Aligning for Excellence and Care
To the YSM Community:
Today, as we mark a leadership transition at Yale New Haven Health System (YNHHS), we write as dean of Yale School of Medicine (YSM) and chief executive officer of YNHHS, to affirm our shared commitment to align further our two institutions to realize our full potential as one of the nation’s top academic health systems.
In 1965, a formal affiliation agreement codified the long-standing relationship between YSM and Yale New Haven Hospital (YNHH). In 1999, a second affiliation agreement further established the relationship between YSM and YNHHS. Since then, the health system has grown significantly, adding delivery network hospitals, each with its own history, board, and culture.
We recognize that the relationship between YSM and YNHHS has not always been easy. It has often been transactional. Yet, we also believe that a more robust partnership—one based on trust and shared strategic decision-making—will benefit not only the school and health system, but also our patients and our communities.
When we come together as an academic health system, we provide better routine care, diagnostic accuracy, and cutting-edge therapies to our patients. Never was this more evident than during the COVID pandemic, when YNHHS achieved one of the country’s lowest mortality rates among COVID patients. In addition, together we serve those who may not otherwise have access to care. Academic health systems comprise five percent of hospitals in the United States but provide 30% of indigent care.
YNHHS hospitals and care venues serve as clinical medicine learning sites, providing training for our medical students, as well as 900 residents and 400 fellows affiliated with YSM’s clinical departments. YSM provides infrastructure for research, including clinical trials, informatics using the electronic health record, and research in genetics, precision medicine, and drug development through the creation of biorepositories of clinical samples.
To achieve our goal of being one of our nation’s premier academic health systems, we must:
- Create an environment in which the chairs and chiefs of the clinical departments work collaboratively with service line leaders and hold responsibility and authority for the quality of care in their specialties and subspecialties across the system
- Develop a common strategic plan that we can implement with agility and efficiency
- Capitalize on the excellence and expertise that our faculty bring, not only to the care of critically ill patients, but also to the assurance of care consistency and the reduction of health inequities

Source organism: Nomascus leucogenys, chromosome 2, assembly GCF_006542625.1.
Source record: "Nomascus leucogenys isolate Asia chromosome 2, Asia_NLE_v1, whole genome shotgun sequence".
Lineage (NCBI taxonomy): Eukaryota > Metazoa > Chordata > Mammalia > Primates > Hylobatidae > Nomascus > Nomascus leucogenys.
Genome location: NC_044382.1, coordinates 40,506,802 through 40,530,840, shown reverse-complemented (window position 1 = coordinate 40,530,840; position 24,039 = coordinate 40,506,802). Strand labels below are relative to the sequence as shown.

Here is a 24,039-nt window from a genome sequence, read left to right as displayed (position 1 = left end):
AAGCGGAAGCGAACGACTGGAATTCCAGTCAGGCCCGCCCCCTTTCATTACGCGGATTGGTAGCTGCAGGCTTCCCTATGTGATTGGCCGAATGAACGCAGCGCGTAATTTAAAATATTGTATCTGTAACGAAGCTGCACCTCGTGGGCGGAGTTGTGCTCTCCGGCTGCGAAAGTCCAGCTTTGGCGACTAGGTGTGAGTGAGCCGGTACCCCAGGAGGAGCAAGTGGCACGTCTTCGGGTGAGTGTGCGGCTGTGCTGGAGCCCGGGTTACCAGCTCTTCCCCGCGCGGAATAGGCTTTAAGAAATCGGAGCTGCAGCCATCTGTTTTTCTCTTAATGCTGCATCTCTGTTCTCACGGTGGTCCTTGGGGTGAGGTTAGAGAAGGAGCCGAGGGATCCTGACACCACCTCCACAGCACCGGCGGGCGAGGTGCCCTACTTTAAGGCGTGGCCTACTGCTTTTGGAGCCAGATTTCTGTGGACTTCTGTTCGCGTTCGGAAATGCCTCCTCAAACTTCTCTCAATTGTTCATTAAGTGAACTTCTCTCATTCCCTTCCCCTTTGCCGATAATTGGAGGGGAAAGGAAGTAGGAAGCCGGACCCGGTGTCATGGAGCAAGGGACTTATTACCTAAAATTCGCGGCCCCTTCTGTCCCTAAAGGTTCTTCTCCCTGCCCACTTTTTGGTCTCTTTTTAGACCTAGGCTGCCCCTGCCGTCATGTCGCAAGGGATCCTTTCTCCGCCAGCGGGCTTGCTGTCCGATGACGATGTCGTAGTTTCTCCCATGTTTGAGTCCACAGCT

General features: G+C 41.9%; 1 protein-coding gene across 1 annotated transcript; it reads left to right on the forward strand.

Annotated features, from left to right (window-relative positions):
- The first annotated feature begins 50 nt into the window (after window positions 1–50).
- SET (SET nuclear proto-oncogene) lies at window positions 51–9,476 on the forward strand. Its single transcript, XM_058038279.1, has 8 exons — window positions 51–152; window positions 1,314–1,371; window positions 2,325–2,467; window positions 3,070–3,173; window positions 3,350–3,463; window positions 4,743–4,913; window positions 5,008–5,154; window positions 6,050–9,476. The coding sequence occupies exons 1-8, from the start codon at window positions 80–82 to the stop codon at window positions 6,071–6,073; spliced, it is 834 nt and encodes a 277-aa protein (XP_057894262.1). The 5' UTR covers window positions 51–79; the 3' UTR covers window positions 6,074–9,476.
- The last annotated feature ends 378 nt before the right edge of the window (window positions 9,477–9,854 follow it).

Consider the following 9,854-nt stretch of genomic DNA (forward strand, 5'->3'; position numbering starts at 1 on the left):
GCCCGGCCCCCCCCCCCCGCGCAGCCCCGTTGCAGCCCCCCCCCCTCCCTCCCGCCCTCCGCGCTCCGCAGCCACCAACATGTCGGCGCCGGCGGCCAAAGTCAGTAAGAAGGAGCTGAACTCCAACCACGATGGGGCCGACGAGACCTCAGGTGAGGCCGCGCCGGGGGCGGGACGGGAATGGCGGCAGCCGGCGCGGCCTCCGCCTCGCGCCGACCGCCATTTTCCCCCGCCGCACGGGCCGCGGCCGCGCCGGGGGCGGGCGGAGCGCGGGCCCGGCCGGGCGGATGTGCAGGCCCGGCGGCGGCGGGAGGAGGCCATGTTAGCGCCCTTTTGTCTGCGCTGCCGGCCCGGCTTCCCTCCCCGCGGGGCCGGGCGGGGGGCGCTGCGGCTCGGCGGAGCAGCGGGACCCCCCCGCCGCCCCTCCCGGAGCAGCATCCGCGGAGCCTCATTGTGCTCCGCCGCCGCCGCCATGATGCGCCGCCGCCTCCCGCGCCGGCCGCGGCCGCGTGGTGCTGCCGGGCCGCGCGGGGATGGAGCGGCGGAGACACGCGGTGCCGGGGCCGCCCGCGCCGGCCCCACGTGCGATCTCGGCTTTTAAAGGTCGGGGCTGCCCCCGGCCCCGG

- Embrace the lessons of teamwork, collaboration, and spirit of innovation that we learned during the COVID-19 pandemic
During the coming weeks and months, we will be restructuring meetings to enhance shared strategic decision-making and execution at all levels of our YSM/YNHHS collaboration. We also recognize the need to eliminate duplication and competition between our two institutions, including between our practice plans. We must standardize and rationalize funds flow between and within our institutions, make financial transactions transparent, tie decision-making regarding investments to our joint strategic goals, align incentives with desired outcomes, and promote our academic mission. As we embark on rethinking our future, we have engaged the Chartis Group, a consulting firm that has worked with many of our peers to increase alignment. They have been meeting with leaders and gathering data as they prepare to advise us.
The path ahead will not be easy. It will require a change in our current culture and an investment in the development of real trust. It will require a willingness to take risks for the betterment of our academic health system. It will require constant communication. We will make mistakes, and when this happens, we need to allow each other some leeway.
Our aspiration to be one of our nation’s premier academic health systems mandates better alignment and we cannot afford to fail. External forces, including health care consolidations, workforce shortages, and increased emphasis on value and access, require that we think strategically and creatively and then rapidly and nimbly execute.
We are committed to transparent and frequent communication, and we welcome your questions and feedback. Please reach out to either or both of us to share your thoughts and ideas. We thank you in advance for your support and leadership.
Nancy J. Brown, MD
Jean and David W. Wallace Dean of Medicine
C.N.H. Long Professor of Internal Medicine
Christopher M. O’Connor, FACHE
Chief Executive Officer of Yale New Haven Health System